Here it is, at #9 on the Post's nonfiction paperback list.

The publisher's description of the book, which appears at its Amazon page, promises us that

In The Politically Incorrect Guide™ to Women, Sex, and Feminism, Carrie Lukas, a young career woman and new mother, sets the record straight: correcting the lies women have been told and slamming the door on the screaming harpies of NOW, feminist professors, and the rest of the bra-burners who have done so much to wreck women's lives.

("Bra-burners"? Has anyone actually burned a bra in the name of feminism at any time in the past thirty-five years?)

Carrie Lukas, by the way, is an "Expert" at the anti-feminist Independent Women's Forum, where she "authored the IWF special reports, Dependency Divas: How the Feminist Big Government Agenda Betrays Women and Recess from Reality: The Feminist Failure to Embrace School Choice" -- although her expertise seems to lie elsewhere: we're told that "Lukas has already had a distinguished career defending economic liberty and personal responsibility" (at the Cato Institute and elsewhere).

Now, there've been a billion feminist-backlash books published in recent years. They get a lot of press, but they rarely sell. Why is this one selling -- but only in D.C.?

Here's a theory: It's because Washington has become Wingnut Central, a company town for the loony right. Washington has become a place where people actually think that if they buy a book like this -- or any book in the "Politically Incorrect Guide" series -- they're sticking it to The Man (who in this case has a vagina). And they believe this even though nearly all of them, directly or indirectly, work for The Man. (They don't quite understand that actually running the country makes you The Man.)

I think this would help to explain why the Beltway media is still feeding us Democrat-bashing and Bush cheerleading long after the rest of the country has had enough. If my theory is correct, Washington is to GOP far right what certain Sunni neighborhoods of Baghdad are to Saddam Hussein, places where the debunking hasn't penetrated and no one can really believe that the old days of glory aren't just around the corner.

Conservatives have always said Washington was out of touch with the rest of the country. I think that's true -- not the way conservatives think, but exactly the opposite way.
GEORGE W. BUSH: JUST ONE MAN ALONE, SPEAKING TRUTH TO POWER (despite the treachery of people like that Jew bastard Soros)

You might have thought no one could still muster the strength to write anything like this anymore, but Michael "I'm Not Robert" Novak really gives it his all at National Review Online:

...What I do want to argue is that, after Washington and Lincoln, Bush is the bravest of our presidents. He has faced the most intense fire, hatred, contempt, heavily moneyed and bitterly acidic partisan opposition, underhandedness, betrayal, of any president in the last hundred years. He has faced hostility over a longer time, in possibly the most dangerous period of international warfare in our national history. He has remained constant, firm, decided, and generous (to a fault) with his opponents.

He has faced almost unbroken contempt from the academy, from the mainstream press, from Democratic elites, from Moveon and all the other holders of the Democratic-party purse strings, from the Democratic Congress, from his treacherous (if not treasonous) Central Intelligence Agency, and from many levels of the permanent State Department. Almost every day, he has been pummeled and undermined by powerful forces of American power. Still, he has stayed firm, with clear arguments, and an even clearer vision....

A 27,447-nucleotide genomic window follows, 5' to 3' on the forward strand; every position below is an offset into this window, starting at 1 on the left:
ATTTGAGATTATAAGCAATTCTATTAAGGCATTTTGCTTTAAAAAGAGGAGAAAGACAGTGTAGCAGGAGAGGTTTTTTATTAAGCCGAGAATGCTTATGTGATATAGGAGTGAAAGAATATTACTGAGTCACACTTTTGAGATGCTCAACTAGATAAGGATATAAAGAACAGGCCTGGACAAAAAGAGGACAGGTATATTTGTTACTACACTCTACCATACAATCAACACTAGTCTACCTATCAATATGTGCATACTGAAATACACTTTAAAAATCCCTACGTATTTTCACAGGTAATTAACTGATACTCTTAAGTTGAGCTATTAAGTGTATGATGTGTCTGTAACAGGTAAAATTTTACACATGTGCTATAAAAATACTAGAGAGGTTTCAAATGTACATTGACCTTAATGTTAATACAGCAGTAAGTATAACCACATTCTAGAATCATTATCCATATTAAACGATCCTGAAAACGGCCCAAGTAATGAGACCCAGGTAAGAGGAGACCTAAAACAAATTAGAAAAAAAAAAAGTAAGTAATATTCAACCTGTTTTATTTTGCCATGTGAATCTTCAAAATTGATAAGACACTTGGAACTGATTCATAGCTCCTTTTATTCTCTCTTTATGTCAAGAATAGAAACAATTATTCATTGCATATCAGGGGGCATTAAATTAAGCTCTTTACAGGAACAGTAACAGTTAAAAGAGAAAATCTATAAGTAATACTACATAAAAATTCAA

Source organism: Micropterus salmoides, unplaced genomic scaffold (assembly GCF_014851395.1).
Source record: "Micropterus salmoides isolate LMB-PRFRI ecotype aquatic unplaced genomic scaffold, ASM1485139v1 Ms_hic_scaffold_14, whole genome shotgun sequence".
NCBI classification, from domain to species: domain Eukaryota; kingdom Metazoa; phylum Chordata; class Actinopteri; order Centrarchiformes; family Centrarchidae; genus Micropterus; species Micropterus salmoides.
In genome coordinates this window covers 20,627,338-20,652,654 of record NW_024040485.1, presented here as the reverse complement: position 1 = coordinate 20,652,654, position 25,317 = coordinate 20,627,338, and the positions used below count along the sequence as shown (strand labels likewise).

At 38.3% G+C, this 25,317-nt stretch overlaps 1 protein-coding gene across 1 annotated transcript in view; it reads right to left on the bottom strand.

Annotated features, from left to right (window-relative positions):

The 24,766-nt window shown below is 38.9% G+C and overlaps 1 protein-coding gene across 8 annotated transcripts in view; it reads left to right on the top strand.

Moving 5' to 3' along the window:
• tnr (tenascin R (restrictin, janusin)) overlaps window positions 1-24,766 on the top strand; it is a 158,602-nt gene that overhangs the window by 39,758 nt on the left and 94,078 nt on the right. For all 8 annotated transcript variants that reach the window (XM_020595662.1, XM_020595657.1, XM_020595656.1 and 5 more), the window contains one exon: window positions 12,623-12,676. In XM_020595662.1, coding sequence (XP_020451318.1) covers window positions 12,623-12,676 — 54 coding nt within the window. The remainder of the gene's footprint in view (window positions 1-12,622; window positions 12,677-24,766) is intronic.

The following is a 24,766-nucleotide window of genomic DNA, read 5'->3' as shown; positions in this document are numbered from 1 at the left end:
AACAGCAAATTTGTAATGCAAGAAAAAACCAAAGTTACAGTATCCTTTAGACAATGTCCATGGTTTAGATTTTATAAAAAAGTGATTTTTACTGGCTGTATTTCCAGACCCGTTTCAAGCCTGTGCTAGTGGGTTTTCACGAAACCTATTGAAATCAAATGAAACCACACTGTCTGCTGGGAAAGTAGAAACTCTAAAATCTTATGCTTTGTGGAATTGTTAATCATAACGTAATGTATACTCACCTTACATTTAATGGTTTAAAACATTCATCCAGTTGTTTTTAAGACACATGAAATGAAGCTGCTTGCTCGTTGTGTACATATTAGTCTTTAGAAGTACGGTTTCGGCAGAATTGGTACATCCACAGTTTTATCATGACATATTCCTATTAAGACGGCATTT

I don't know which I enjoy more: the (barely) veiled reference to "heavily moneyed" MoveOn holding the Democrats' "purse strings" or the ready-for-the-bush-leagues prose style ("powerful forces of American power"). Ah, but there's even more -- for instance, Novak's suggestion that Iraq in 2006 has less terrorism than France in the 1950s. I'm not joking. Go read the whole thing.
I'm not going to get worked up about the front-page New York Times story on the Clintons' marriage -- the Times doesn't lay a glove on them, and the non-wingnut public, unlike the Beltway press, spends very little time speculating on the nature of this relationship. This, of course, was also true during most of Bill's presidency, but we really don't think about their marriage now -- the story isn't merely gossip, it's stale gossip. Caring deeply about the state of the Clintons' marriage in 2006 is as pathetic as still having a Leonardo DiCaprio poster on your wall.

What bothers me about the article is that it's yet another sign of the press's belief that Democrats -- and only Democrats -- engage in odd behavior because they have strange, mysterious psyches, full of shadowy recesses. I can think of another power political couple in which the husband enjoys frequent trips away from home and hearth for recreation -- in his case, to go hunting, at least once with dangerous consequences, on a trip taken in the company of more than one woman not his wife. The wife in question is a powerful career woman who once wrote a novel touching on taboo sexuality; the husband has a mania for secrecy and a paranoid streak.

Yet the press never seems to want to put Dick or Lynne Cheney on the couch; she's just a mom and grandmom with an impressive resume, and he's just a regular red-state guy who sometimes forgets to watch his diet and might get a little careless when he's had a beer. Oh, that's just Grampa! We joke about him sometimes, but he's the most normal fella you'd ever want to meet!

An exaggeration, I know -- the mainstream press does hint at Cheney's oddness. But his oddness is rarely examined; no one seems to want to ask whether he's more than just a tough old buzzard, whether he's half-crazy. He's a man; he gets his hands dirty -- he can't be crazy. To the press, amateur psychoanalysis is meant only for effete wimps and Democrats. But I repeat myself.